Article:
Under Barack Obama, the U.S. now has the "lowest workforce since (President Jimmy) Carter."
American Future Fund, in a campaign ad
The American Future Fund, a group that advocates "conservative and free-market" principles, has released an advertisement that seeks to compare President Barack Obama to his one-term Democratic predecessor, Jimmy Carter.
The ad uses the term "workforce," which refers to an absolute number of people who are either employed or are seeking work. Using this statistic, the group's claim is way off, because of the nation's overall population growth during the last three decades as well as the expansion of women in the workforce through the 1990s.
In 1980 and 1981, the size of the civilian labor force was a bit over 100 million. Today, even after a drop due to the most recent recession, it's more than 150 million — a 50 percent increase.
The American Future Fund didn't respond to us for this story, so we can't be entirely sure what they meant.
We wonder if they were referring to a statistic called the civilian labor force participation rate — essentially, the labor force divided by the nation's total population.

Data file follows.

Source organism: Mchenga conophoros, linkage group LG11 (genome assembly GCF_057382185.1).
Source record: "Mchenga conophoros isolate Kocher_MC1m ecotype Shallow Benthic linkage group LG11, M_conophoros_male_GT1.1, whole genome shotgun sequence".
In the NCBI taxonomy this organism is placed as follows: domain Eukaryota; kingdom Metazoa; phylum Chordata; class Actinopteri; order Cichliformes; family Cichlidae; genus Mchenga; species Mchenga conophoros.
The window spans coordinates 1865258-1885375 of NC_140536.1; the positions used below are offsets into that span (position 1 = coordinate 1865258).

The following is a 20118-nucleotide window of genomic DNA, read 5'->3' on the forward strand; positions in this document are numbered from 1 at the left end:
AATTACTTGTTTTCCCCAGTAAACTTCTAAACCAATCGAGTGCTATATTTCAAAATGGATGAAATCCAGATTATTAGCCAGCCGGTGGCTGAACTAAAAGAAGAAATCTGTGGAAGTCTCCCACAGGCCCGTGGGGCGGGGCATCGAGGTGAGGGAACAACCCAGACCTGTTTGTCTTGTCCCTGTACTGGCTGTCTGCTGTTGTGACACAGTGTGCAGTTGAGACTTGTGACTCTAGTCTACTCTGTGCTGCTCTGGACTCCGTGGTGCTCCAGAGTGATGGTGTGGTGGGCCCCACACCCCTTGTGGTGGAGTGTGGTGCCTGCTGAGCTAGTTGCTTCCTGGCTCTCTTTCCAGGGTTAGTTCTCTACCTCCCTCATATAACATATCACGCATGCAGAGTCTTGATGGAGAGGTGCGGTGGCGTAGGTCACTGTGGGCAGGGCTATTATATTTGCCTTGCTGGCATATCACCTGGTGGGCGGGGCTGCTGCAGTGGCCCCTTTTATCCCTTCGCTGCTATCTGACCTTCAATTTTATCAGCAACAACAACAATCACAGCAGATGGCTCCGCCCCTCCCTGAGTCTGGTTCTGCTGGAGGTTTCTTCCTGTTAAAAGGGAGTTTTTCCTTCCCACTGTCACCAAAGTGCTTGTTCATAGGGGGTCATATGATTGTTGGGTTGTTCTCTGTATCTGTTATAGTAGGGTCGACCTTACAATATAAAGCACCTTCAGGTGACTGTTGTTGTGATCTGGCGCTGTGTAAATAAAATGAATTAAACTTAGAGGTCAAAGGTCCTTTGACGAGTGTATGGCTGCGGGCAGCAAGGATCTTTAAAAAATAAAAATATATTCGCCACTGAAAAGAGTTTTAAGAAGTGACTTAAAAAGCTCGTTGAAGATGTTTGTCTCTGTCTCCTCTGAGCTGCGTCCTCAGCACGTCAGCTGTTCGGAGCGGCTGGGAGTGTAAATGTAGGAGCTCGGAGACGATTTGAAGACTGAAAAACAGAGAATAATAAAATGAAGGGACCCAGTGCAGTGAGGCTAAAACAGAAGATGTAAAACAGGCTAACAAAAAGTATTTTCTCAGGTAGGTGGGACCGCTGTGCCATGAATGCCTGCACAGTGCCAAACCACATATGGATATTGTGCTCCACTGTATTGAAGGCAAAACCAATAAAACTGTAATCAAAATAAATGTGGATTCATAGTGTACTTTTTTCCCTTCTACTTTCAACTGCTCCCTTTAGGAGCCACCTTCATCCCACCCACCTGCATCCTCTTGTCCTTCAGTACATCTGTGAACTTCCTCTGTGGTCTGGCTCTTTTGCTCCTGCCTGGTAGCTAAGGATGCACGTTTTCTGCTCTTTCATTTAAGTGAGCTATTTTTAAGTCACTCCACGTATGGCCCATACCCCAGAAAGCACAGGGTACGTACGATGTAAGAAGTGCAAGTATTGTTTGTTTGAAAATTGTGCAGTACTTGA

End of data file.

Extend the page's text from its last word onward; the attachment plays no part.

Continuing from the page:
By those numbers, the ad isn't far off.
The figure for August 2012 — the most recent month at the point the ad began airing — was 63.5 percent. The last time the rate was as low as 63.5 percent for more than one consecutive month was in 1979, when Carter was president.
However, it's worth noting a few caveats.
First, the rate did dip to 63.5 once during Ronald Reagan's presidency, in September 1981.
Second, if you smooth out monthly volatility, labor force participation rates were close to indistinguishable during the final year of Carter and the first year of Reagan, most of which was a recessionary period. The average labor force participation rate in 1981 under Reagan was only one-tenth of 1 percentage point higher than it was in 1980 under Carter.
So the focus on Carter has a grain of truth, but even there the ad overplays its hand a bit.
That's because economic factors are not the only things that affect the labor force participation rate. The other big one is demographics, particularly the aging of the population.
Because it garbles the facts on a number of fronts, we rate the claim Mostly False.
This has been edited for print. Read the full version at PolitiFact.com.